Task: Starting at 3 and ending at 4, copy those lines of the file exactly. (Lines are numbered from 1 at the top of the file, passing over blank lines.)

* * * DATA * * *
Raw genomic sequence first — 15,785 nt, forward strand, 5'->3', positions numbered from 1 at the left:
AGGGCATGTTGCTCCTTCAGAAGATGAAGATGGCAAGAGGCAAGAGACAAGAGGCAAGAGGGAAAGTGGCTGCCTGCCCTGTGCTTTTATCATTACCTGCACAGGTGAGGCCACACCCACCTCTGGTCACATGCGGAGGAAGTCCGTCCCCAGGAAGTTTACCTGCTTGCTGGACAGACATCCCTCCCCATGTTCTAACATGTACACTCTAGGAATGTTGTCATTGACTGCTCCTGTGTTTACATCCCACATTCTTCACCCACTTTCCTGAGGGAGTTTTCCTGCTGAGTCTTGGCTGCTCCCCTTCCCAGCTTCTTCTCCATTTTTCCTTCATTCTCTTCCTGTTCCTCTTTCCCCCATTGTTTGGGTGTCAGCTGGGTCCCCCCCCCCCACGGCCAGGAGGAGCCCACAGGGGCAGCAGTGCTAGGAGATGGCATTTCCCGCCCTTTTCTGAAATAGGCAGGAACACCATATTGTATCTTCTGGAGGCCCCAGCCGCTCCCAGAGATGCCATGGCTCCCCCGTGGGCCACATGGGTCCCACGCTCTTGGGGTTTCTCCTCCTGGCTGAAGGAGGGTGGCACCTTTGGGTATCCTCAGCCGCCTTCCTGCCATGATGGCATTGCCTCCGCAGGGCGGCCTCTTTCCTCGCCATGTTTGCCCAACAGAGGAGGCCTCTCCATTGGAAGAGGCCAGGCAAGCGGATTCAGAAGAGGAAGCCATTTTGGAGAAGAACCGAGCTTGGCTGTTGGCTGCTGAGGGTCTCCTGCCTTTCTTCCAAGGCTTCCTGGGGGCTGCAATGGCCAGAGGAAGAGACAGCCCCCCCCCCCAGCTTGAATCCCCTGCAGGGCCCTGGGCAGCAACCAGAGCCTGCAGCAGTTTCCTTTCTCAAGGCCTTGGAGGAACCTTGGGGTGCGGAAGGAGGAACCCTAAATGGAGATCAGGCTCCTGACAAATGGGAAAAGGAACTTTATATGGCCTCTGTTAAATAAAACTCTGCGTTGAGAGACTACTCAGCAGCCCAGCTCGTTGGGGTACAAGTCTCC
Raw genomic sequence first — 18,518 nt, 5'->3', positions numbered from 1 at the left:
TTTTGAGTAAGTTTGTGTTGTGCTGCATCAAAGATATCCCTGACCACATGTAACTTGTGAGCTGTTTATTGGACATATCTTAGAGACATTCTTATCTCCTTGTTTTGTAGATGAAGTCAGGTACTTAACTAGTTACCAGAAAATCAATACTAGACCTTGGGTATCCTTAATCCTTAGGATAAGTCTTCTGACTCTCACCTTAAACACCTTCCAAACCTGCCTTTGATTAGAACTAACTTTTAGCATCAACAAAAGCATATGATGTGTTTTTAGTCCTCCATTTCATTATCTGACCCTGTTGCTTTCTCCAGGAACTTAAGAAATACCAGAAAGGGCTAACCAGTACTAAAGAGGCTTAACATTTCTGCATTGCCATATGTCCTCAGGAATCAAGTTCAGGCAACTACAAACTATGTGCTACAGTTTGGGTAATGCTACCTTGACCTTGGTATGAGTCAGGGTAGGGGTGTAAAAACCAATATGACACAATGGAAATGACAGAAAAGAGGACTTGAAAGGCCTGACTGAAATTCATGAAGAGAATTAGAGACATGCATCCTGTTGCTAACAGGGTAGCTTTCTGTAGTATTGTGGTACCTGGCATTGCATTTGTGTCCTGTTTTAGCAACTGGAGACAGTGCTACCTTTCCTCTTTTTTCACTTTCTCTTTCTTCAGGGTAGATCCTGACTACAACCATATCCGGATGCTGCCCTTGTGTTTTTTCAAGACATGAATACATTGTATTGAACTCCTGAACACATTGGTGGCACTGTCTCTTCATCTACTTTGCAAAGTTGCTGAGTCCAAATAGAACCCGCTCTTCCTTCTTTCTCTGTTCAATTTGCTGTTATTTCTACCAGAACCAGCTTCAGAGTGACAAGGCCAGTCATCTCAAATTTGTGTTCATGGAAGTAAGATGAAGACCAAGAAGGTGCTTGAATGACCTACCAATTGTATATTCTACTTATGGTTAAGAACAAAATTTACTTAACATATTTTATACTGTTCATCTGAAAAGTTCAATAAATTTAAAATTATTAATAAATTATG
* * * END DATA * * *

Raw genomic sequence first — 18,518 nt, 5'->3', positions numbered from 1 at the left:
TTTTGAGTAAGTTTGTGTTGTGCTGCATCAAAGATATCCCTGACCACATGTAACTTGTGAGCTGTTTATTGGACATATCTTAGAGACATTCTTATCTCCTTGTTTTGTAGATGAAGTCAGGTACTTAACTAGTTACCAGAAAATCAATACTAGACCTTGGGTATCCTTAATCCTTAGGATAAGTCTTCTGACTCTCACCTTAAACACCTTCCAAACCTGCCTTTGATTAGAACTAACTTTTAGCATCAACAAAAGCATATGATGTGTTTTTAGTCCTCCATTTCATTATCTGACCCTGTTGCTTTCTCCAGGAACTTAAGAAATACCAGAAAGGGCTAACCAGTACTAAAGAGGCTTAACATTTCTGCATTGCCATATGTCCTCAGGAATCAAGTTCAGGCAACTACAAACTATGTGCTACAGTTTGGGTAATGCTACCTTGACCTTGGTATGAGTCAGGGTAGGGGTGTAAAAACCAATATGACACAATGGAAATGACAGAAAAGAGGACTTGAAAGGCCTGACTGAAATTCATGAAGAGAATTAGAGACATGCATCCTGTTGCTAACAGGGTAGCTTTCTGTAGTATTGTGGTACCTGGCATTGCATTTGTGTCCTGTTTTAGCAACTGGAGACAGTGCTACCTTTCCTCTTTTTTCACTTTCTCTTTCTTCAGGGTAGATCCTGACTACAACCATATCCGGATGCTGCCCTTGTGTTTTTTCAAGACATGAATACATTGTATTGAACTCCTGAACACATTGGTGGCACTGTCTCTTCATCTACTTTGCAAAGTTGCTGAGTCCAAATAGAACCCGCTCTTCCTTCTTTCTCTGTTCAATTTGCTGTTATTTCTACCAGAACCAGCTTCAGAGTGACAAGGCCAGTCATCTCAAATTTGTGTTCATGGAAGTAAGATGAAGACCAAGAAGGTGCTTGAATGACCTACCAATTGTATATTCTACTTATGGTTAAGAACAAAATTTACTTAACATATTTTATACTGTTCATCTGAAAAGTTCAATAAATTTAAAATTATTAATAAATTATG